A "tertiary ammonium α-glucan ether compound" herein can comprise a positively charged organic group having a dialkylammonium group, for example. In this example, the positively charged organic group comprises structure I in which R2 is a hydrogen atom and each of R3 and R4 is an alkyl group. A non-limiting example of such a positively charged organic group is represented by structure II when R2 is a hydrogen atom and each of R3 and R4 is an alkyl group. An example of a tertiary ammonium α-glucan ether compound can be represented in shorthand as dialkylammonium α-glucan ether (e.g., dimethyl-, diethyl-, dipropyl- dibutyl-, dipentyl- dihexyl- diheptyl- dioctyl- dinonyl- or didecyl- ammonium α-glucan ether). It would be understood that a third member (i.e., Ri ) implied by "tertiary" in the above nomenclature is the chain of one or more carbons of the positively charged organic group that is ether- linked to a glucose monomer of a-glucan.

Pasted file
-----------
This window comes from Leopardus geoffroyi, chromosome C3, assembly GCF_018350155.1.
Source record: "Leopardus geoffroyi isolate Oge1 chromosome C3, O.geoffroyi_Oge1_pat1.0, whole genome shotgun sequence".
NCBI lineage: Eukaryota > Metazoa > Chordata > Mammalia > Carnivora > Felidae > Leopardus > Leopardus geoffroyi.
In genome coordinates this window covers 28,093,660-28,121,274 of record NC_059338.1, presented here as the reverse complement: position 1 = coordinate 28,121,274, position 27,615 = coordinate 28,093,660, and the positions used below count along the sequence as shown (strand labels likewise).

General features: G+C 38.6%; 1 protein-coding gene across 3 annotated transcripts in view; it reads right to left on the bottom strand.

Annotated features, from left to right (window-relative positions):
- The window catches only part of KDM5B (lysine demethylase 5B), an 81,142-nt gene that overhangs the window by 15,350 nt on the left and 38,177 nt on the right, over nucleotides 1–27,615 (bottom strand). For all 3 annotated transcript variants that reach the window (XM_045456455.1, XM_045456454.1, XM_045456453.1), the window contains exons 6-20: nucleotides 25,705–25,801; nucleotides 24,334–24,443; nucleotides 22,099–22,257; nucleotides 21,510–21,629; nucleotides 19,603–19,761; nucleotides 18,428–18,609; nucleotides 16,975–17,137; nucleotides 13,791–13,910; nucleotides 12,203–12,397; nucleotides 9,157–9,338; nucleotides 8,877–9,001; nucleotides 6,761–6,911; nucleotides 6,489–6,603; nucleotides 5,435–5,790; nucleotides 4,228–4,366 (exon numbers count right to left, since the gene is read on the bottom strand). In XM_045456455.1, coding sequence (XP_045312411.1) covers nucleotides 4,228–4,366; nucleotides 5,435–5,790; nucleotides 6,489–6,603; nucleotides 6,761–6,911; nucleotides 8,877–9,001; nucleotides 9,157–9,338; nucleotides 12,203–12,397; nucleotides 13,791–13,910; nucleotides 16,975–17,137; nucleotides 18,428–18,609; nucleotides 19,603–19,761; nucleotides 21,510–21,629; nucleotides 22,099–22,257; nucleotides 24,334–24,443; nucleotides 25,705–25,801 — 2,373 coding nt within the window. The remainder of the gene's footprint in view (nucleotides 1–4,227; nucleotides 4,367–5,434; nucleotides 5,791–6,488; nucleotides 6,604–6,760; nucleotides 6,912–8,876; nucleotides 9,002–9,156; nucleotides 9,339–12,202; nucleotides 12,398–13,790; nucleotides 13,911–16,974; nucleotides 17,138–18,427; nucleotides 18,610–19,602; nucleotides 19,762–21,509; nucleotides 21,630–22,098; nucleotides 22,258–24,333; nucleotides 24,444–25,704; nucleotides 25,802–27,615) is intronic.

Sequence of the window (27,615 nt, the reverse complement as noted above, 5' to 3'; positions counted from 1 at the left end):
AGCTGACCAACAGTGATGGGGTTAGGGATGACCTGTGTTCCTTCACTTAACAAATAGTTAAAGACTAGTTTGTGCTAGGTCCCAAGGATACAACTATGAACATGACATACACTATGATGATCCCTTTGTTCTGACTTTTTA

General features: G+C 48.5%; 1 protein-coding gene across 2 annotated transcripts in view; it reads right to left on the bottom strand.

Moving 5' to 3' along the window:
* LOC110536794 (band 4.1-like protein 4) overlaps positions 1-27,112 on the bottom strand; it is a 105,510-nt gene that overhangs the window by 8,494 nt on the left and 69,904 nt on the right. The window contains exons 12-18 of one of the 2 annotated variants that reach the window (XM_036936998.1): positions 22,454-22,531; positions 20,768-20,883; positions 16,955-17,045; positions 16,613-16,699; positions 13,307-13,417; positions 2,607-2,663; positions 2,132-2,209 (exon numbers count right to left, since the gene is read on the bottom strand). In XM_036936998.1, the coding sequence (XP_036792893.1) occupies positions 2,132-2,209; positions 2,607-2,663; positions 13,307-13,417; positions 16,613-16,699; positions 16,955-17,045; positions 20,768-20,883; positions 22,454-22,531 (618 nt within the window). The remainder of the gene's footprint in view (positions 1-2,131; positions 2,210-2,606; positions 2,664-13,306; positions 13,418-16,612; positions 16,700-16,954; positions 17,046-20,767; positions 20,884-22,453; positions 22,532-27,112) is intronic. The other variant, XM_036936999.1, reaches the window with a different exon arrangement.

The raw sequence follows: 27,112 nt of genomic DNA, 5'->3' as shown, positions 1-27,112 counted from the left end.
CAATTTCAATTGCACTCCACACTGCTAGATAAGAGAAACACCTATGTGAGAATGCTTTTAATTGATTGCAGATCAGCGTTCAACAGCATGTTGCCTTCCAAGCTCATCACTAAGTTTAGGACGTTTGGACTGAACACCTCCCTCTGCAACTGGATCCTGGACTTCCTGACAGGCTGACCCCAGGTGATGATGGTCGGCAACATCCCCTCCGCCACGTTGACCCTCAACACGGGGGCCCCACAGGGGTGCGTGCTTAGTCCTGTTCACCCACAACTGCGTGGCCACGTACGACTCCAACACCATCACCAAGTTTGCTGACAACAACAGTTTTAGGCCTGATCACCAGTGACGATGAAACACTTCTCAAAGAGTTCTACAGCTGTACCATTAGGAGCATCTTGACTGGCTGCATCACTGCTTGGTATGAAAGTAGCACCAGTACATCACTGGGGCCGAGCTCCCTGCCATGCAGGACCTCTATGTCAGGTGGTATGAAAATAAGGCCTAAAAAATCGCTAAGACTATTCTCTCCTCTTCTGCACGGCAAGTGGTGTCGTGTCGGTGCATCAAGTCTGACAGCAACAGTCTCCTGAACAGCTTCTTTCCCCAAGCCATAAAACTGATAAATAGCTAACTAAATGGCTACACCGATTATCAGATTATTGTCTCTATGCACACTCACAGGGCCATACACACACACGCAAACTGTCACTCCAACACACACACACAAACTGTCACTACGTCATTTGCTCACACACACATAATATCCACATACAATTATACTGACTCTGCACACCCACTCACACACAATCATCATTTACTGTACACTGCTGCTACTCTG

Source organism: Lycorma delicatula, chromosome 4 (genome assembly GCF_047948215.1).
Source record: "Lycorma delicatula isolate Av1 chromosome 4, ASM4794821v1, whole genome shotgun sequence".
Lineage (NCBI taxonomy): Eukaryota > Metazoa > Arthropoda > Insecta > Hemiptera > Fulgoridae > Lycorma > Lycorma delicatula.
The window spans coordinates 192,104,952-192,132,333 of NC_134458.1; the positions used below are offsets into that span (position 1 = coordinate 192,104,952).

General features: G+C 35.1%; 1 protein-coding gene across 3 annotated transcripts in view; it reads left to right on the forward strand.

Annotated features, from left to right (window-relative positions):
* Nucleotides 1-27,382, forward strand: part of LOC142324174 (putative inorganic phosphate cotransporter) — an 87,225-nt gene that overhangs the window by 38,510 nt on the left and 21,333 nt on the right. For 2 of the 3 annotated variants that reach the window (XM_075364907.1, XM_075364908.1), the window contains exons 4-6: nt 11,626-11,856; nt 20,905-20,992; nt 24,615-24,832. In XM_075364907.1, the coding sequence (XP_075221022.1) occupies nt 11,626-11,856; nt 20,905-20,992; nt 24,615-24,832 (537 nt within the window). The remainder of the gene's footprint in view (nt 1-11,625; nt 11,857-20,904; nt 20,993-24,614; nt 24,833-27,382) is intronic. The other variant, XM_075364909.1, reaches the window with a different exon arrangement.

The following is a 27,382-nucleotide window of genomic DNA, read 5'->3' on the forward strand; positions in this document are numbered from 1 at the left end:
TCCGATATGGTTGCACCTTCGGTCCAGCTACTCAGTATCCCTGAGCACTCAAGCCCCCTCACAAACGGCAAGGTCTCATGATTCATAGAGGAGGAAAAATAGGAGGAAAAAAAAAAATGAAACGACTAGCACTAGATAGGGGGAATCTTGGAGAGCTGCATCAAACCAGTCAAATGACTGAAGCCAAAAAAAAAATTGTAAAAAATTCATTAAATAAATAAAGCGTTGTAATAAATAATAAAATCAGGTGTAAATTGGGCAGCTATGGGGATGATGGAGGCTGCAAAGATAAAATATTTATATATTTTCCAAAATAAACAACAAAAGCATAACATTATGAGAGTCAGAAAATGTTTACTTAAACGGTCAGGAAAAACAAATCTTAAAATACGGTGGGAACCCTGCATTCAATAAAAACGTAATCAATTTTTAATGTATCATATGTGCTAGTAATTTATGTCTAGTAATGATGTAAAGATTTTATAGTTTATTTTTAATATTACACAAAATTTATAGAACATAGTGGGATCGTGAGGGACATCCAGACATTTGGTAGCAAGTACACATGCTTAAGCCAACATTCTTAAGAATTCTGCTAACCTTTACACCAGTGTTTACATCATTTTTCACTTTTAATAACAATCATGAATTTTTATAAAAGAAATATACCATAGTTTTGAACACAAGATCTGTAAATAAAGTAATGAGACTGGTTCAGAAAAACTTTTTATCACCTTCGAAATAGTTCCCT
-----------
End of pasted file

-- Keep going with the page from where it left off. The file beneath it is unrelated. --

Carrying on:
A "quaternary ammonium a-glucan ether compound" herein can comprise a positively charged organic group having a trialkylammonium group, for example. In this example, the positively charged organic group comprises structure I in which each of R2, R3 and R4 is an alkyl group. A non-limiting example of such a positively charged organic group is represented by structure II when each of R2, R3 and R4 is an alkyl group. An example of a quaternary ammonium α-glucan ether compound can be represented in shorthand as trialkylammonium α-glucan ether (e.g., trimethyl-, triethyl-, tripropyl-, tributyl-, tripentyl- trihexyl- triheptyl-, trioctyl- , trinonyl- or tridecyl- ammonium α-glucan ether). It would be understood that a fourth member (i.e., Ri) implied by "quaternary" in the above nomenclature is the chain of one or more carbons of the positively charged organic group that is ether-linked to a glucose monomer of a-glucan.

Additional non-limiting examples of substituted ammonium groups that can serve as a positively charged group herein are represented in structure I when each of R2, R3 and R4 independently represent a hydrogen atom; an alkyl group such as a methyl, ethyl, or propyl group; an aryl group such as a phenyl or naphthyl group; an aralkyl group such as a benzyl group; an alkaryl group; or a cycloalkyl group. Each of R2, R3 and R4 may further comprise an amino group or a hydroxyl group, for example.